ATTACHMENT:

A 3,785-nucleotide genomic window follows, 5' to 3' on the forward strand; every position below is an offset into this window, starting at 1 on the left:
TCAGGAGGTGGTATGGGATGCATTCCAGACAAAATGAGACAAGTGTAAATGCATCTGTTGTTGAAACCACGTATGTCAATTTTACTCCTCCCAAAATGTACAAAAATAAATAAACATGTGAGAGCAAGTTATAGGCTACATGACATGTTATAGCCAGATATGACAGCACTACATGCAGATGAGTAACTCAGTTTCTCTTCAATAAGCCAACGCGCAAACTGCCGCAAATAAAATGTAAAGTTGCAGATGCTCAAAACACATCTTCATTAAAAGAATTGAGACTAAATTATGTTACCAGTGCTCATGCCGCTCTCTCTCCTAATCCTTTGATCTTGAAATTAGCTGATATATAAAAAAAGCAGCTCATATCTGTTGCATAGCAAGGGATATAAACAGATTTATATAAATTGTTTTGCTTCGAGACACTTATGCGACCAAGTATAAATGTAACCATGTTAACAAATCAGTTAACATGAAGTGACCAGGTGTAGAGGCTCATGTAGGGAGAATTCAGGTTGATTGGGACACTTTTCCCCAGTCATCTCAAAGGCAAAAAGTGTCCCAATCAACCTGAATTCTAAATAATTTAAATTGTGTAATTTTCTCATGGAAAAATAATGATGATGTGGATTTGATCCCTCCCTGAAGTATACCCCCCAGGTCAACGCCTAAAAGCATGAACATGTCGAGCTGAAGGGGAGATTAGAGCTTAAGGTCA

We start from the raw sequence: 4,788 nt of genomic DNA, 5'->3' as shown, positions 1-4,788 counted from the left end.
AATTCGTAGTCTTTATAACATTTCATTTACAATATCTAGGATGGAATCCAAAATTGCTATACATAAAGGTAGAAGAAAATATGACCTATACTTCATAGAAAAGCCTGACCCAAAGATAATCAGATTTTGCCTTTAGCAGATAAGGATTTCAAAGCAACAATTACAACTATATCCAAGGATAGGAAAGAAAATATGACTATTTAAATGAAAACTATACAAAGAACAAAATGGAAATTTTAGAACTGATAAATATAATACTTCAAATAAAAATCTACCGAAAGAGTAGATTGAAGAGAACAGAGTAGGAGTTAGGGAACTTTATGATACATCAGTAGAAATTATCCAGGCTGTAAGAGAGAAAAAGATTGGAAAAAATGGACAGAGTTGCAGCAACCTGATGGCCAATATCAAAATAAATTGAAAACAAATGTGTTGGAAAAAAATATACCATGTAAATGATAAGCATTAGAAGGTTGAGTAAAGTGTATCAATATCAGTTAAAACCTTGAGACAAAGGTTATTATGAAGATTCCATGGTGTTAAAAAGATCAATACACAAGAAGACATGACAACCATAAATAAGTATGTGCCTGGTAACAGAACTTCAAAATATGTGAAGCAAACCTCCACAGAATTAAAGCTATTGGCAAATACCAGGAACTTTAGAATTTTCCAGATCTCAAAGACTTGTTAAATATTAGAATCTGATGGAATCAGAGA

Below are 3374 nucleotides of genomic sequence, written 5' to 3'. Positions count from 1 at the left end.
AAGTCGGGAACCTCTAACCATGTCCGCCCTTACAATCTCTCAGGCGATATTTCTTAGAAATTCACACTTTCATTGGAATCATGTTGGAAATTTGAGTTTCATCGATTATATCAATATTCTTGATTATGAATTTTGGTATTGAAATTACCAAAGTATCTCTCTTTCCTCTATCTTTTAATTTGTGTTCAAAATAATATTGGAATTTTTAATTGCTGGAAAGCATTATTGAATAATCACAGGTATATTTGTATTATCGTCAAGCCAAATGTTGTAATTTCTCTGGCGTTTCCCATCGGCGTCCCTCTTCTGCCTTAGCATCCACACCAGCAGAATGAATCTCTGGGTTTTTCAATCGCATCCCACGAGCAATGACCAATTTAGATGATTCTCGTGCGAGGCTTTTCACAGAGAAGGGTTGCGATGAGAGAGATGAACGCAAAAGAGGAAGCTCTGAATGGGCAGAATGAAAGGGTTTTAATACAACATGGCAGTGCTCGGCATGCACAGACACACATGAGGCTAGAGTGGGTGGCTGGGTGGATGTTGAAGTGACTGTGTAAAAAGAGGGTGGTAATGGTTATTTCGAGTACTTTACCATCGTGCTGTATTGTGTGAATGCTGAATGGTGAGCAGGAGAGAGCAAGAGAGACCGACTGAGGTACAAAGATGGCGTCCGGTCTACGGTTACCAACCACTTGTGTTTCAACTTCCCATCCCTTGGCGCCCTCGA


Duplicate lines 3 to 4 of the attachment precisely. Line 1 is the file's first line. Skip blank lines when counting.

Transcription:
We start from the raw sequence: 4,788 nt of genomic DNA, 5'->3' as shown, positions 1-4,788 counted from the left end.
AATTCGTAGTCTTTATAACATTTCATTTACAATATCTAGGATGGAATCCAAAATTGCTATACATAAAGGTAGAAGAAAATATGACCTATACTTCATAGAAAAGCCTGACCCAAAGATAATCAGATTTTGCCTTTAGCAGATAAGGATTTCAAAGCAACAATTACAACTATATCCAAGGATAGGAAAGAAAATATGACTATTTAAATGAAAACTATACAAAGAACAAAATGGAAATTTTAGAACTGATAAATATAATACTTCAAATAAAAATCTACCGAAAGAGTAGATTGAAGAGAACAGAGTAGGAGTTAGGGAACTTTATGATACATCAGTAGAAATTATCCAGGCTGTAAGAGAGAAAAAGATTGGAAAAAATGGACAGAGTTGCAGCAACCTGATGGCCAATATCAAAATAAATTGAAAACAAATGTGTTGGAAAAAAATATACCATGTAAATGATAAGCATTAGAAGGTTGAGTAAAGTGTATCAATATCAGTTAAAACCTTGAGACAAAGGTTATTATGAAGATTCCATGGTGTTAAAAAGATCAATACACAAGAAGACATGACAACCATAAATAAGTATGTGCCTGGTAACAGAACTTCAAAATATGTGAAGCAAACCTCCACAGAATTAAAGCTATTGGCAAATACCAGGAACTTTAGAATTTTCCAGATCTCAAAGACTTGTTAAATATTAGAATCTGATGGAATCAGAGA